- the act or an instance of affirming; state of being affirmed.
- the assertion that something exists or is true.
- something that is affirmed; a statement or proposition that is declared to be true.
- confirmation or ratification of the truth or validity of a prior judgment, decision, etc.
- Law. a solemn declaration accepted instead of a statement under oath.
Origin of affirmation
Examples from the Web for reaffirmation
Whatever way you look at it, this election is a call for change and a reaffirmation of the social protest agenda.The Knesset's New Faces
January 23, 2013
The greatest thing about knocking on strangers' doors is the reaffirmation of neighborliness.Neighbor First, Politics Second
August 28, 2012
This declaration was supposed to be nothing more than a reaffirmation of the Monroe Doctrine.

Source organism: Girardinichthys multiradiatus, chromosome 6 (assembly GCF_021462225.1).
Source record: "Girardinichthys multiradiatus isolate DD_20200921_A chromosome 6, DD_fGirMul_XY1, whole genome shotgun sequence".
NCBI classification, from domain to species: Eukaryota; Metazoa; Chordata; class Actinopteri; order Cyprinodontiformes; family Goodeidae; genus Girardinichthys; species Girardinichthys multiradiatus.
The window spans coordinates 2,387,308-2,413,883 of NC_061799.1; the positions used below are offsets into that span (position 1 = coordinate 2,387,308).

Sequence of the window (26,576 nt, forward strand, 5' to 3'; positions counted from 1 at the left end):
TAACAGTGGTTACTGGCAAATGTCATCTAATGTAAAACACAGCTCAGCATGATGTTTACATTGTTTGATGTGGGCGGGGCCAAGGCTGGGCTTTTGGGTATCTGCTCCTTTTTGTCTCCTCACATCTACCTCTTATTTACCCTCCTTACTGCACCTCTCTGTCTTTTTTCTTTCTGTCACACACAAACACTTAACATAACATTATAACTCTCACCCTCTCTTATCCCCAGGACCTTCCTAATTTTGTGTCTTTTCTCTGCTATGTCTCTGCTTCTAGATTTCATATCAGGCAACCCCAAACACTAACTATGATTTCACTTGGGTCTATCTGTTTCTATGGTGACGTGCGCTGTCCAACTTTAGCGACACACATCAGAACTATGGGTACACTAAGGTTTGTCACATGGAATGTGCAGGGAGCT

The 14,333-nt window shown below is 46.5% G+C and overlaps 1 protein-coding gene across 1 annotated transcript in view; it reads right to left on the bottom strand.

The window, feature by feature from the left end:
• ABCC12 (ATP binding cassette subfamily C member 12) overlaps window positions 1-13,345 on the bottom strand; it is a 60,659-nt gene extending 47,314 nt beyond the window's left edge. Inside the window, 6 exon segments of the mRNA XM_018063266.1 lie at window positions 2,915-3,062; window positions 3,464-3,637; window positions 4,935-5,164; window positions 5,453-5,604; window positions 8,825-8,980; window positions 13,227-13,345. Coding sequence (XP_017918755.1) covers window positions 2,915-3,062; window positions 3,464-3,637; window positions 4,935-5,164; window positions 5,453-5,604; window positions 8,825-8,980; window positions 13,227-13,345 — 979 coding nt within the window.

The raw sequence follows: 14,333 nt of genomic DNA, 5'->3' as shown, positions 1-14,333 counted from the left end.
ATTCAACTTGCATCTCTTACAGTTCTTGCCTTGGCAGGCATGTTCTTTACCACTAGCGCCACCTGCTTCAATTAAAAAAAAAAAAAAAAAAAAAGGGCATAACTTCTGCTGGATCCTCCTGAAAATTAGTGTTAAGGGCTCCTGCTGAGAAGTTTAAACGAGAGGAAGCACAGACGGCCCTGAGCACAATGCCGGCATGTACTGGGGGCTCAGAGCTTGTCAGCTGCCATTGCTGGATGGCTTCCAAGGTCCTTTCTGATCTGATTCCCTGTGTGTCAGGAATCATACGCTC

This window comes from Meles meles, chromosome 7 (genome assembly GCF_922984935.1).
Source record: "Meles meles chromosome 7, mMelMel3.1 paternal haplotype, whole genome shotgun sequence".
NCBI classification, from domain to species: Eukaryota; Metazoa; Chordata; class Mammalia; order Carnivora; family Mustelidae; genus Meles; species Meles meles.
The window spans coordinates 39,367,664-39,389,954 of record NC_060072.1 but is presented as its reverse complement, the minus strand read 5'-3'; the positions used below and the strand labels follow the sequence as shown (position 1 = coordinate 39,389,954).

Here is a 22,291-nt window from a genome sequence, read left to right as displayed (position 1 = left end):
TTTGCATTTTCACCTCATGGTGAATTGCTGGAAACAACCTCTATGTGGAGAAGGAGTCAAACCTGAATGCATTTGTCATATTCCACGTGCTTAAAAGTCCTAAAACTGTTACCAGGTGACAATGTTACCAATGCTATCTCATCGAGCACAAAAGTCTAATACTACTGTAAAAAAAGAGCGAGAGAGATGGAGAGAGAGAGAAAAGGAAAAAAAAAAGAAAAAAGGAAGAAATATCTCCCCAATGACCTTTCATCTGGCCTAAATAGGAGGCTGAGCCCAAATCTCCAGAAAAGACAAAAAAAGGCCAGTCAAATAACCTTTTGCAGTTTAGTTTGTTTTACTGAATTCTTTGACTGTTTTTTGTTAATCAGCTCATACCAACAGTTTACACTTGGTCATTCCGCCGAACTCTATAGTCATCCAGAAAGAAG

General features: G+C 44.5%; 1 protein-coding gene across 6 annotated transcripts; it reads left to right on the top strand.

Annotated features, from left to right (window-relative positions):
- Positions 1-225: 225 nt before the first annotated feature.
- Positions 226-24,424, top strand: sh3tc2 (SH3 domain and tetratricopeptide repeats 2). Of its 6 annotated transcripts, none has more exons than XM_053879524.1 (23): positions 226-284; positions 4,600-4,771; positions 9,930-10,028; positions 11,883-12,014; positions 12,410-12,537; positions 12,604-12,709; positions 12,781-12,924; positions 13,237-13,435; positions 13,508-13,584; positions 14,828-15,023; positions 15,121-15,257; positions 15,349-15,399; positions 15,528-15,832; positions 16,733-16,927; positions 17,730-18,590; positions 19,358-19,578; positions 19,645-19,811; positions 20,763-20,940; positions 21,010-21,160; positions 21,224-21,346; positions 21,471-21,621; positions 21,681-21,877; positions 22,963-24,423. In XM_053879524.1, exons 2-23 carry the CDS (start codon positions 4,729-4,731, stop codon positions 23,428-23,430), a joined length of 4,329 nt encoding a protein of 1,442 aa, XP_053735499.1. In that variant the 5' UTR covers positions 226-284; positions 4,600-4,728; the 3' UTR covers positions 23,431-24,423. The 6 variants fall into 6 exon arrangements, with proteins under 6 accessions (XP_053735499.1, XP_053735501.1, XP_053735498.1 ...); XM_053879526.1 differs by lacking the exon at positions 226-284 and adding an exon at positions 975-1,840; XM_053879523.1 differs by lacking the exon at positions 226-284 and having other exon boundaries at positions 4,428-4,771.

Mr. Cleveland's message above quoted was accepted as a reaffirmation of the treaty on the part of the American government.
Congress acted upon this reaffirmation of the responsibility of Americans and the mission of America.The Wonderful Story of Lincoln
Charles M. Stevens
One article of the agreement stipulates for “the reaffirmation to the Cherokee Nation of the right of local self-government.”Myths of the Cherokee
This is a reaffirmation of the definition, "faith is the giving substance to things hoped for, a test of things not seen."Some Christian Convictions
Henry Sloane Coffin
- the act of affirming or the state of being affirmed
- a statement of the existence or truth of something; assertion
- law a solemn declaration permitted on grounds of conscientious objection to taking an oath
Word Origin and History for reaffirmation
early 15c., "assertion that something is true," from Old French afermacion (14c.), from Latin affirmationem (nominative affirmatio) "an affirmation, solid assurance," noun of action from past participle stem of affirmare (see affirm). In law, as the Quaker alternative to oath-taking, it is attested from 1690s.